• User profile image
    dahat

    Why not just save yourself a little time and download the developer build this evening and see what there is inside?

  • User profile image
    aL_

    @dahat:

    um.. because we're nerds? do you know us niners at all? Wink

  • User profile image
    Bass

    @aL_:

    I think there is most certainly a preference for HTML5 going on. We already knew Windows 8 apps will be written in HTML5/JavaScript. This was known like 4 months ago. Besides the early demo of Windows 8, it was one of the few things explicitly mention in the blurp for the Build conference itself - .NET nowhere to be found.

    .NET developers were intentionally left in a butthurt speculation mode of the continued relevance of their platform for months. Maybe it wasn't even in their original plans to support C#/.NET but all the complaining on the Internet had a effect.

  • User profile image
    aL_

    @Bass:

    Some of them are, some arent.. the mdl folks have found plenty of each

    why didnt they talk about .net/sl/xaml eariler? who knows, but presumably because to they wanted to suck upp tp html devs.. there was a whole lot of other stuff they didnt show in that first win8 preview as well

    build did show that xaml applications are a first class member in win8 and the leaks show this as well.

    if you think they just put in .net support as an after thought you really havent been paying attention.. hmtl+js is just another application model, its not the application model.. just look at the sessions, they are pretty evenly devided among the diffrent models

  • User profile image
    xgamer

    @bass. So till yesterday for u were trying to prove the fud that ms will abandon .net/sl and only html5 will be tool ...... And now it's about determining superiority of tool ........Ms made it pretty clear if u want cross platform development use .net/ xaml / htnl5-js........ If u want platform specific use c++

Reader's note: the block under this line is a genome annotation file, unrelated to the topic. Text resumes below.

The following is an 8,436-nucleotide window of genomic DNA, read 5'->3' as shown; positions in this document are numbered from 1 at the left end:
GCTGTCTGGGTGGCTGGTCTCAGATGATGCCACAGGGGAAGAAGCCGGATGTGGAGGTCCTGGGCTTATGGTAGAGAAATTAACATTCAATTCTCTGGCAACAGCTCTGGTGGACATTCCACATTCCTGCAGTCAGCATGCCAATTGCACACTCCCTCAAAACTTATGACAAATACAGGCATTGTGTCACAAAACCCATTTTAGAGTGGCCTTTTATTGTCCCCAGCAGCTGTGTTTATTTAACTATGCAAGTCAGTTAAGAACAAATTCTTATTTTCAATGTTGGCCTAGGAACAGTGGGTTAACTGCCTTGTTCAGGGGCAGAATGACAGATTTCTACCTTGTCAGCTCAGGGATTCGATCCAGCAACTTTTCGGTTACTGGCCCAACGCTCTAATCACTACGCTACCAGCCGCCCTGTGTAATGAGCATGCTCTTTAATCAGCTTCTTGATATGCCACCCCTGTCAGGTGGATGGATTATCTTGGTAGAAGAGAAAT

• User profile image
    Bass

    I think ultimately the developer community and not Microsoft will decide what will get more support. Microsoft did not invent HTML5, they were practically uninvolved in its development at all. The reason they are backing it is because everyone else is. Google is writing a whole OS around HTML5 and other web technologies.

    People do use web apps so much these days, hell I'm using a web app right now - it's called Channel 9. Microsoft really has no choice but to be all in with this technology and make it a first class citizen in Windows. It's really the developer community and ultimately the users who decide, and the whole developer community is much larger than the .NET developer community.

    Windows 8 is a great advancement for web developers, with huge new API available to them to do RIAs that weren't easily possible before, as well as native HTML5 and fast JavaScript support built preinstalled into Windows for the first time. The difference between webdev in Win7 and Win8 is practically revolutionary.

    I don't see the same advancement there for .NET, other than "I'm still here". That's great I guess. You guys can celebrate that, you are not completely dead in the water. But I wouldn't be surprised if WinRT is a net regression over WPF and .NET proper.

  • User profile image
    AndyC

    @Bass:And yet HTML has spectacularly failed to gain much traction when it comes to mobile apps. Apple insisted on it for the v1 iPhone and nobody cared about iPhone development till something better came along, webOS and ChromeOS pretty much tanked at launch because there just wasn't any drive for HTML based apps. Android, iPhone and even WP7 have all had way more take up by providing a more native-like development environment.

    'Web applications' like C9 are really a different kettle of fish, they have a place but rarely seem to be a user's preferred choice given the option. And developers in general will prefer to stick to the tools they already know, it's not like they gain anything by going down the HTML route. As you say, time will tell, but I don't expect to see every developer suddenly jump on the HTML bandwagon just because they now can.

  • User profile image
    aL_

    @Bass:

    ..ookay so why does it matter if microsoft is perferring html5, as you claim, at all?

    yeah, there are alot of web apps, but compare the prevelance of webapps on phones compared to native phone apps? for phones its pretty safe to say people perfer native apps compared to browser experiences.

    you put it best yourself, WinRT is an advancement for web developers on win8, but its some thing that xaml developers are already used to, so its no huge advance for them (may be even a regression?) remember that winRT is the same for all the app models..

    we'll see, as you say, developers will decide. its a very interesting time since for the first time the web application model is at a direct competition level with other app models, as opposed to beeing the "default" and having no competitors as is the case on the web.